Casually Infinite – The Perils of Single Elimination

When picking which queue to enter when playing Magic Online, you have a couple of notable options. Really, the most significant option is if you’re entering a single-elimination queue or a Swiss queue. In single-elimination events, if you lose, you’re out. Prizes are determined based on the number of matches you survived before losing. In Swiss queues, you play a predetermined number of games. You generally play against people with the same record as you, though odd numbers of players can cause some mismatched pairings. Your prizes are determined by your record, not your ranking. Some bigger Swiss tournaments care about your place by cutting to a top eight, which proceeds as a single-elimination event from there.

As a good but not fantastic player, I have some very serious issues with single-elimination queues. I’m going to be breaking down the way single elimination effects outcomes. In doing this, I’m going to assume that decks and players are ranked together according to skill, where the number one player will beat the other seven and the number two player will lose against number one but beat the rest. In reality, there is more variance than this and the likelihood of a more “rock, paper, scissors” type scenario among decks, but this actually increases the issues in single elimination rather than decreases them.

Breaking Down Single Elimination

Personally, I like to think of myself as the number two player when I hop into an eight-man queue. I assume that there is someone better than me in the queue, but I know that I’m pretty good and usually produce solid results. You might think that being the second best player should consistently produce pretty solid results. If I can beat the majority of the players in the queue, I should do pretty well. However, in single-elimination 8-4s, number two is a pretty bad place to be.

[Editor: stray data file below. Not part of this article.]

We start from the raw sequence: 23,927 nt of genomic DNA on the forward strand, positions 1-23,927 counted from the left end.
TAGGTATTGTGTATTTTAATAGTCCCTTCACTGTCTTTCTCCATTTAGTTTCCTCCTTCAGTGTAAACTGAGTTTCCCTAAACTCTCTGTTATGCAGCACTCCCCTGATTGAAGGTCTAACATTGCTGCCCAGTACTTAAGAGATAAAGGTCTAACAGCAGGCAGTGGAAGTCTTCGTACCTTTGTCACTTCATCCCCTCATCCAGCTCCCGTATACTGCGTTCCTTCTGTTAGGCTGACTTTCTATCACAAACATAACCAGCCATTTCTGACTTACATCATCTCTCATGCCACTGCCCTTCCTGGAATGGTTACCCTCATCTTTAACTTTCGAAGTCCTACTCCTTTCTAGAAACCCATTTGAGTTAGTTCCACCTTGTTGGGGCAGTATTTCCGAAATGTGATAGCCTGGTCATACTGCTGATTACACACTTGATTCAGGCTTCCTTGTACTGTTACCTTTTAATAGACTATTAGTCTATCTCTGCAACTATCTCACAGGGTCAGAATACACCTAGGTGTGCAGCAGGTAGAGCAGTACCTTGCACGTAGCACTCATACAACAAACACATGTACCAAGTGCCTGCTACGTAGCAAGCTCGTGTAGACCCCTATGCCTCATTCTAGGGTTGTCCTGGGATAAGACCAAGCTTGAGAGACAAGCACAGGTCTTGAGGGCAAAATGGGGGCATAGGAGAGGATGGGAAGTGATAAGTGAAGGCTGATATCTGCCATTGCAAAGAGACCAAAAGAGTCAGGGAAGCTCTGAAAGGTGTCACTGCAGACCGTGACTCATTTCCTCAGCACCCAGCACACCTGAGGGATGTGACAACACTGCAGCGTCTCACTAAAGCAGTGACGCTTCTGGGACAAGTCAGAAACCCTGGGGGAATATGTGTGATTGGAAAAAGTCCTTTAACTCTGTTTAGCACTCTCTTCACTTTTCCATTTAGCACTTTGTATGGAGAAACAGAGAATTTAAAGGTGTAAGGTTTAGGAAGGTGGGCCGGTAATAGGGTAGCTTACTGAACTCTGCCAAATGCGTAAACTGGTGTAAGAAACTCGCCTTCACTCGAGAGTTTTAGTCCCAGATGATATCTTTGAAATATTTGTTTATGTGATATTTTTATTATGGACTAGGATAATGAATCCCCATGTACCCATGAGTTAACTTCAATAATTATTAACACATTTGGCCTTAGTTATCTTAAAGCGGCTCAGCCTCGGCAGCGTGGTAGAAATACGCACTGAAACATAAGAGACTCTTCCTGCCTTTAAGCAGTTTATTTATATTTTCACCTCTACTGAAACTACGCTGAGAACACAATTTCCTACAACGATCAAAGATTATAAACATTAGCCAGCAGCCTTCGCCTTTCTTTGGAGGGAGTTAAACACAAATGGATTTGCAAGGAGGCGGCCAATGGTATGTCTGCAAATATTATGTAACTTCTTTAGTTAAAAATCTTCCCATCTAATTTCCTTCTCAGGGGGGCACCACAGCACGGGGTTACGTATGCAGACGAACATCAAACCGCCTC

It’s important to understand the basic chart of how single elimination works. With eight players, we have seats A through H. The chart below shows which seat will be playing which seat in each game. What is randomly determined is who will will be in each slot. If player one (the best player) lands in seat A, I can only get to the finals if I end up in seats E through H. Meaning the number two player (second best player), has a 4/7 chance of making it to the finals by ending up in a different half of the bracket from the number one player. Even as the second best player, I have just above a 50-percent chance that I’ll make it to the finals, even guaranteeing that I’ll win against everyone worse than me. The chances for the number three player making it to the finals is only 3/14, as both the number one and number two players have to be in the same half of the bracket and the third player needs to be in the other half.


As the best player, single-elimination is clearly the best choice, because I’m likely to come out on top. But as anything but the best player, your likelihood of realizing the potential of your skill is not great.

Example Time


To give a few examples of this concept, I’d like to walk through a couple of on-demand events I played at GP Portland.

The first was a Sealed queue in which I had a really strong pool. I had double [card]Raise the Alarm[/card], [card]Triplicate Spirits[/card], [card]Seraph of the Masses[/card], [card]Spectra Ward[/card], two [card]Sanctified Charge[/card]s, [card]Hushwing Gryff[/card], and [card]Spirit Bonds[/card]. Pretty much no matter what color I paired white with, my deck was going to be solid. I offhandedly destroyed my first round opponent. My second round opponent was much different. He had double [card]Festergloom[/card], and tons of removal. In this match, I didn’t have a chance. I got a pretty good look at his deck and saw he was clearly the best deck at the table. Even hearing about his opponent’s deck in the finals, it was pretty clear that my deck was second best. Unfortunately, prizes only went to the top two places, so regardless of the quality of my deck, I was out.